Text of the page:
Planning a trip to Amsterdam in winter 2019/2020?
You will want to put these events on your bucket list
Visiting Amsterdam this winter? Great idea! We tend to say: ‘there’s no bad weather – just bad clothing’. Make sure you dress warm, waterproof and windproof and you will enjoy the fairy tale scenery of Amsterdam.
Amsterdam in winter: Art & culture
Whole season | Canal house museums | Several locations
Amsterdam has got dozens of larger and smaller museums. A perfect day in Amsterdam in winter? Alternate strolls and indoor visits. As you can see on the map, many smaller museums are concentrated in the center. You can take a beautiful walk through the medieval center and the canals, including several indoor stops along the route.
Our lord in the attic is almost literally a hidden gem. A hidden Catholic church, to be more specific, tucked away in the attic of a 17th century canal house. Here you will learn everything about religious freedom and tolerance.
The Rembrandthuis is the house where Rembrandt lived in the 1640’s and 1650’s. Besides a small collection of his work, you can see here how the famous painter lived in the best years of his life.
Willet-Holthuysen is a 17th canal house which you can visit to experience Amsterdam’s 18th and 19th century wealth. The last residents, the Willet-Holthuysen couple, bequeathed their house and art collection to the municipality of Amsterdam.
The Museum of bags and purses is exactly what the name implies. In a canal house you find the largest bags and purses collection of the world. About 4500 items show the history of bags from the late Middle Ages till today.
Museum Van Loon is named after the Van Loon family, the last residents of the house and founders of the museum. Like at the Willet-Holthuysen museum, you can see how the rich of flourishing Amsterdam lived their life.
The Kattenkabinet or cat cabinet is a perfect example of the rule that everything can be combined. A man, Bob Meijer, and his cat, John Piermont Morgan, moved into a classic canal house in the second half of the 20th century. Bob started to collect cat items and dedicated the collection to J.P. after his death in 1983. Strolling through the house, you will find cats of Rembrandt, Picasso, Corneille and many more famous and less famous artists.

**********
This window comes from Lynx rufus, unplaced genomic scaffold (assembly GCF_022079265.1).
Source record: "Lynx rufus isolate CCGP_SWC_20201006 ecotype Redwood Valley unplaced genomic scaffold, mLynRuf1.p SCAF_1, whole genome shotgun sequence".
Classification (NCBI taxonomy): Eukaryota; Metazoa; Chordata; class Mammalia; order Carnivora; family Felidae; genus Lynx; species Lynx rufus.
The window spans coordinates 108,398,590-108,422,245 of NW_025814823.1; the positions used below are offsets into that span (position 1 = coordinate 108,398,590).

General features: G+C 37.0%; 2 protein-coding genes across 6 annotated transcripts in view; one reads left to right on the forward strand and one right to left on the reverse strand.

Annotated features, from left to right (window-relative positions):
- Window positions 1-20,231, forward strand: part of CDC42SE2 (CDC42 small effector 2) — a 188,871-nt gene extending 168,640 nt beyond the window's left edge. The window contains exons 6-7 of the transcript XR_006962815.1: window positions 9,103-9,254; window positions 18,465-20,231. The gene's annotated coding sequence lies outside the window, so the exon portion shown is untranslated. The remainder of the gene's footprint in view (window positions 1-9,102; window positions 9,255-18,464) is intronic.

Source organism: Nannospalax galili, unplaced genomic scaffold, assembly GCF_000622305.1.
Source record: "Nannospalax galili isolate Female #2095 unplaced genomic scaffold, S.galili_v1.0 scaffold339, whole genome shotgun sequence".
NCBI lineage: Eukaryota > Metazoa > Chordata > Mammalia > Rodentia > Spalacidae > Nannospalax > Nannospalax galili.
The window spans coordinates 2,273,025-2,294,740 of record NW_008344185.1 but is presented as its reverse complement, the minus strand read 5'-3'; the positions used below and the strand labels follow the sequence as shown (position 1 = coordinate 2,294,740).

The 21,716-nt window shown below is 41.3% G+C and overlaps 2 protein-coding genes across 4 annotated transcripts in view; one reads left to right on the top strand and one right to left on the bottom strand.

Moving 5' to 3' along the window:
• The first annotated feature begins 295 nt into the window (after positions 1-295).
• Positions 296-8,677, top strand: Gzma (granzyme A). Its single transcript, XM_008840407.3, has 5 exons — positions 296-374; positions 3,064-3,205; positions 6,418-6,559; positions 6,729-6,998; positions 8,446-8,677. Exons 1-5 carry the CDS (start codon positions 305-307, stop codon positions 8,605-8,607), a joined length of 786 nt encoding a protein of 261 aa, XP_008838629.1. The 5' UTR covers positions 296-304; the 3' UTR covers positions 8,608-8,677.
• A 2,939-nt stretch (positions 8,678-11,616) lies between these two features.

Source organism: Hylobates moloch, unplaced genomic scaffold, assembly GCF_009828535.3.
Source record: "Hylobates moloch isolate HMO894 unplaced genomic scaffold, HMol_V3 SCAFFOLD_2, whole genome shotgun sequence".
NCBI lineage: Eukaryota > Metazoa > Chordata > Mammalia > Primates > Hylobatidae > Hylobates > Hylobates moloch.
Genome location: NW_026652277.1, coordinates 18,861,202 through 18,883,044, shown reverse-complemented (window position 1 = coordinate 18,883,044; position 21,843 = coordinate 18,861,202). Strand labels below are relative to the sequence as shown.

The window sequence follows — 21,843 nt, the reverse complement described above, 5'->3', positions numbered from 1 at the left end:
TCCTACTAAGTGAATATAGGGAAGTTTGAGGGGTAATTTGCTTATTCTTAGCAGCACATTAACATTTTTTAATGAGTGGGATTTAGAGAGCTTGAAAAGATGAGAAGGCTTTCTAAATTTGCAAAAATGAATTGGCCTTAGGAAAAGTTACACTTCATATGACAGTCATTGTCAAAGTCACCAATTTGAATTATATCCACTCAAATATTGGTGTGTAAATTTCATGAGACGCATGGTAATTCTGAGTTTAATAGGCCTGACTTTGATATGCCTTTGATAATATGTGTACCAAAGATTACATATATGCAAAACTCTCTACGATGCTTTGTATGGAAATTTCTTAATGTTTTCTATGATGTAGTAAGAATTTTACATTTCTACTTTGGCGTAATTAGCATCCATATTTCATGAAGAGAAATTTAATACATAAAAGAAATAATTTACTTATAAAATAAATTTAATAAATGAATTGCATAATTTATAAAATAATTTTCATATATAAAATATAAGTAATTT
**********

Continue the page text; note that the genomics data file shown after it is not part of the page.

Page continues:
The Bijbels museum (Biblical museum) houses in a part of the Cromhout houses. The Cromhout houses are a row of canal houses, built by one of the wealthiest families of 17th century Amsterdam. Parts of the original interior have been reconstructed. The Biblical museum has got a historical collection, as well as temporary art and culture exhibitions.
The Bartolotti house is a 17th century canal house built by the nephew of the Bartolotti couple. As they themselves didn’t have children, their nephew Willem inherited their Golden Age wealth if he would keep the name Bartolotti visible. This promise resulted in one of the most decorated facades of Amsterdam’s canal ring. Inside the house, you find impressively decorated rooms.
The Houseboat museum is located in a former cargo ship which has been turned into a house. Experience what it’s like to be inside a houseboat and ask all you ever wanted to know – well, about the topic – to the residents.
Whole season | History Wonderland | Customized indoor and outdoor tour
We regularly tour hours through the city, out on the streets. We completely understand if this seems less appealing to you during the cold winter months. Therefore we came up with a simple yet perfect solution. We combine a 1,5 – 2 hours city walk with a 1,5 – 2 hours museum visit. You get to experience some highlights of Amsterdam’s beauty. And before you freeze, we continue indoors with one of our highly valued museum tours. You can choose to focus either on the 17th century/ Rembrandt or the 19th century/ van Gogh.
17th century / Rembrandt
Discover the neighborhood where Rembrandt lived and see where he painted some of his most famous works, like the Nightwatch, Syndics of the Draper’s Guild an Anatomy Lesson of dr. Tulp. Additional option: a visit to the Rembrandt house. In the Rijksmuseum, we will visit the Honor Galery of the Golden Age, to see Rembrandt’s and other works from the heydays of Dutch painting.
Amsterdam in winter: Events & activities
28 Nov – 19 Jan | Amsterdam Light Festival | East side of the center
The Amsterdam Light Festival has become a well known tradition, adding some extra activity to the quiet winter months. While the days get shorter, the east side of Amsterdam’s center gets lighted by art works. This year’s theme is ‘disrupt’. Twenty artists, both established and upcoming, from 16 countries, have all interpreted this theme in their own way. You may simply bump into one or more of the art works while you move around the city, or prepare a proper route to see as many of them as possible. The art works are visible by boat tour or by foot.
4-8 December | International Queer and Migrant Film Festival | De Balie